Regions and Prefectures of Japan
The Chūbu region (中部地方 Chūbu-chihō) is the central region of Honshū, Japan’s main island. Chūbu has a population of 21,715,822 as of 2010. Chūbu, which means “central region”, encompasses nine prefectures (ken): Aichi, Fukui, Gifu, Ishikawa, Nagano, Niigata, Shizuoka, Toyama, Yamanashi and often Mie. It is located directly between the Kantō region and the Kansai region and includes the major city of Nagoya as well as along Pacific and Sea of Japan coastlines, extensive mountain resorts, and Mount Fuji. The region is the widest part of Honshū and the central part is characterized by high, rugged mountains. The Japanese Alps divide the country into the Pacific side, sunny in winter, and the Sea of Japan side, snowy in winter.
The Kantō region (関東地方 Kantō-chihō) is a geographical area of Honshu, the largest island of Japan. The region includes the Greater Tokyo Area and encompasses seven prefectures: Gunma, Tochigi, Ibaraki, Saitama, Tokyo, Chiba, and Kanagawa. Within its boundaries, slightly more than 45 percent of the land area is the Kantō Plain. The rest consists of the hills and mountains that form the land borders. In official census count on October 1, 2010 by the Japan Statistics Bureau, the population was 42,607,376 amounting to approximately one third of the total population of Japan.
The Kansai region (関西地方 Kansai-chihō) or the Kinki region (近畿地方 Kinki-chihō?) lies in the southern-central region of Japan’s main island Honshū. The region includes the prefectures of Mie, Nara, Wakayama, Kyoto, Osaka, Hyōgo, and Shiga. Depending on who makes the distinction, Fukui, Tokushima and even Tottori Prefecture are also included. While the use of the terms “Kansai” and “Kinki” have changed over history, in most modern contexts the use of the two terms is interchangeable. The urban region of Osaka, Kobe and Kyoto (Keihanshin region) is the second most populated in Japan after the Greater Tokyo Area.
The Kyushu region (九州 Kyūshū, lit. “Nine Provinces”) is the third largest island of Japan and most southwesterly of its four main islands. Its alternate ancient names include Kyūkoku (九国, “Nine States”), Chinzei (鎮西, “West of the Pacified Area”), and Tsukushi-no-shima (筑紫島, “Island of Tsukushi”). The historical regional name Saikaidō (西海道, lit. West Sea Circuit) referred to Kyushu and its surrounding islands. In the 8th century Taihō Code reforms, Dazaifu was established as a special administrative term for the region. As of 2006, Kyushu has a population of 13,231,995 and covers 35,640 square kilometres (13,760 sq mi).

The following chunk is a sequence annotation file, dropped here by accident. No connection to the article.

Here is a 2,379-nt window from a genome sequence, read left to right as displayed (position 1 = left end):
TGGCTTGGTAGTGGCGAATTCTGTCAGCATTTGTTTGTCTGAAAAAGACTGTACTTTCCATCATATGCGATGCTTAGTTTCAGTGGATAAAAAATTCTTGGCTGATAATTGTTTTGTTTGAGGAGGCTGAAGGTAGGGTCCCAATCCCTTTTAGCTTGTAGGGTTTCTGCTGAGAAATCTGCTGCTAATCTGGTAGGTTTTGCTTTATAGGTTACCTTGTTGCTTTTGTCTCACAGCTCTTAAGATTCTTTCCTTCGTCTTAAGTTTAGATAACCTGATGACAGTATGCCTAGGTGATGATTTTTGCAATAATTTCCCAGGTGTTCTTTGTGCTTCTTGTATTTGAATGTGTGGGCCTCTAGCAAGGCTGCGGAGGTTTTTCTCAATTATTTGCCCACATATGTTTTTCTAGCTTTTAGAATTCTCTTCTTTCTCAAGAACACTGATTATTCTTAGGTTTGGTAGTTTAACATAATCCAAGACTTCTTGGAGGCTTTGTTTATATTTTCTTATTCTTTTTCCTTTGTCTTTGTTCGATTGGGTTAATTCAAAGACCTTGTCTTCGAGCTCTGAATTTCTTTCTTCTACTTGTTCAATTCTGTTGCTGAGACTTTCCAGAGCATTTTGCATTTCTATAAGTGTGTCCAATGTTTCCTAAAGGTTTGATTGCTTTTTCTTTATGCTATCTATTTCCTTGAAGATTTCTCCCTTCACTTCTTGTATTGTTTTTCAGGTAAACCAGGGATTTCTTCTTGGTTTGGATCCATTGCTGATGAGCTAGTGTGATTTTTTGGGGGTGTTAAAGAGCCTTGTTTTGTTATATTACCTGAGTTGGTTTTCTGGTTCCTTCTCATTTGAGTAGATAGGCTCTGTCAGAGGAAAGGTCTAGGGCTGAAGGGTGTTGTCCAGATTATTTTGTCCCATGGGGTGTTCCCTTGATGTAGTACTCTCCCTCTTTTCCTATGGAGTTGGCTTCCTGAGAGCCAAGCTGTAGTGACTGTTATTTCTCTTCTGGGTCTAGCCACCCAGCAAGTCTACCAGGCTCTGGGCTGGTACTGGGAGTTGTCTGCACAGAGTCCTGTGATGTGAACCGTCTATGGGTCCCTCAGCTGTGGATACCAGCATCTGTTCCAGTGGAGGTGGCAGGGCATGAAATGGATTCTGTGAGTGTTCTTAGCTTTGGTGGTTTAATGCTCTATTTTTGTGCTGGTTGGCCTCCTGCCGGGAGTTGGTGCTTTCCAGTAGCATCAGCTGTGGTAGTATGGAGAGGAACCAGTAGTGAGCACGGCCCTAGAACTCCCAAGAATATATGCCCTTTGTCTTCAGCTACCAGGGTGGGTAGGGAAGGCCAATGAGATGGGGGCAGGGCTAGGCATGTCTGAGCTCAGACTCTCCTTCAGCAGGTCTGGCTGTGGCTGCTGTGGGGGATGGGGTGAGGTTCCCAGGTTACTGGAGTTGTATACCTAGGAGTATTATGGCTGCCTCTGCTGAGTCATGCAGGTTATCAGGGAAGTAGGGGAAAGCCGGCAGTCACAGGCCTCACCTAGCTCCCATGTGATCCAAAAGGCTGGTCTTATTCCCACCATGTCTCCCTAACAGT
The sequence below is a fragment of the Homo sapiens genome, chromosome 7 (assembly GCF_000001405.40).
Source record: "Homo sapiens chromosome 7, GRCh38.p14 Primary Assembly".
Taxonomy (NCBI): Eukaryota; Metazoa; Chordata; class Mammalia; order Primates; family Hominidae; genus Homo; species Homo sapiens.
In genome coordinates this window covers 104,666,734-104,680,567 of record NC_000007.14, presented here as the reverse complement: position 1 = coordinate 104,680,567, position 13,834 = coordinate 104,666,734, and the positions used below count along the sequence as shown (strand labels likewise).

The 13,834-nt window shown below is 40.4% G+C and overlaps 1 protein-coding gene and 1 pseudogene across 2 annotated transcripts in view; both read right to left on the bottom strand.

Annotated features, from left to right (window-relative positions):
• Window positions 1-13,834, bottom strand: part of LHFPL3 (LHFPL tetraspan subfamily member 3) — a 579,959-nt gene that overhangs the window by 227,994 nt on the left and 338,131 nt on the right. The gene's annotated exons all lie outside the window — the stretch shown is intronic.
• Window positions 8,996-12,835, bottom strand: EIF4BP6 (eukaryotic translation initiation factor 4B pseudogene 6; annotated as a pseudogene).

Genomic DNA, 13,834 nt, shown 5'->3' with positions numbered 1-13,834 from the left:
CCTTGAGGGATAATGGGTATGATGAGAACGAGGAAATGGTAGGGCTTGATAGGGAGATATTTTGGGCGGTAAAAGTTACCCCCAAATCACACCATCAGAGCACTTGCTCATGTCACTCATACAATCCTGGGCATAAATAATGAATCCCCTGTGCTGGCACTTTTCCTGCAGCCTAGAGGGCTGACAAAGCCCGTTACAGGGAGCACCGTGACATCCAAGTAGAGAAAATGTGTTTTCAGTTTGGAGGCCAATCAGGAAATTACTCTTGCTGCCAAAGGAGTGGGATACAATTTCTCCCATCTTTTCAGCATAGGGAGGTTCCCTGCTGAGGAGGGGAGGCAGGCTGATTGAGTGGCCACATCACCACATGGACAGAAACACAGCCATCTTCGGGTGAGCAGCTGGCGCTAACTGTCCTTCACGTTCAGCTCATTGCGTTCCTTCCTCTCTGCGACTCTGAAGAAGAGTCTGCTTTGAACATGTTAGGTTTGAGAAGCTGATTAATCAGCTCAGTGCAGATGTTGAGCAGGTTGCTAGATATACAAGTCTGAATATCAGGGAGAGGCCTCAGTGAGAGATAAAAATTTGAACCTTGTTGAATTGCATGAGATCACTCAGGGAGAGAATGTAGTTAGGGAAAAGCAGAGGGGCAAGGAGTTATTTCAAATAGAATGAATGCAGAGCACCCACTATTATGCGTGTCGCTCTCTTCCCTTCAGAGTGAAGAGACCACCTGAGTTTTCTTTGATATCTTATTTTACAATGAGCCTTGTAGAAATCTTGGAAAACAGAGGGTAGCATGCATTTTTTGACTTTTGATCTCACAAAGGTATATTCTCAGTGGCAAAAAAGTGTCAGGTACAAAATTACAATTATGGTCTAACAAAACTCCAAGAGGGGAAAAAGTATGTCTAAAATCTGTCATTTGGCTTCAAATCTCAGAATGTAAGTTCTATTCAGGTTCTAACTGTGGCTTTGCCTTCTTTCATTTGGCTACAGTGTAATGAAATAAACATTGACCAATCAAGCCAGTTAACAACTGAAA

The Shikoku region (四国, “four provinces”) is the smallest (225 km or 139.8 mi long and between 50 and 150 km or 31.1 and 93.2 mi wide) and least populous (4,141,955 as of 2005) of the four main islands of Japan, located south of Honshū and east of the island of Kyūshū. Its ancient names include Iyo-no-futana-shima (伊予之二名島), Iyo-shima (伊予島), and Futana-shima (二名島). The current name refers to the four former provinces which made up the island: Awa, Tosa, Sanuki, and Iyo.
The Chūgoku region (中国地方 Chūgoku-chihō), also known as the San’in-San’yō region (山陰山陽地方 San’in san’yō-chihō), is the westernmost region of Honshū, the largest island of Japan. It consists of the prefectures of Hiroshima, Okayama, Shimane, Tottori and Yamaguchi. In 2010 it had a population of 7,563,428.
The Tōhoku region (東北地方 Tōhoku-chihō) consists of the northeastern portion of Honshu, the largest island of Japan. The region consists of six prefectures (ken): Akita, Aomori, Fukushima, Iwate, Miyagi and Yamagata. Tōhoku retains a reputation as a remote, scenic region with a harsh climate. In the 20th century, tourism became a major industry in the Tōhoku region.
The Hokkaido region (北海道 literally “Northern Sea Circuit”), formerly known as Ezo, Yezo, Yeso, or Yesso, is Japan’s second largest island; it is also the largest and northernmost of Japan’s 47 prefectures. The Tsugaru Strait separates Hokkaido from Honshu, although the two islands are connected by the underwater railway Seikan Tunnel. The largest city on Hokkaido is its capital, Sapporo, which is also its only ordinance-designated city.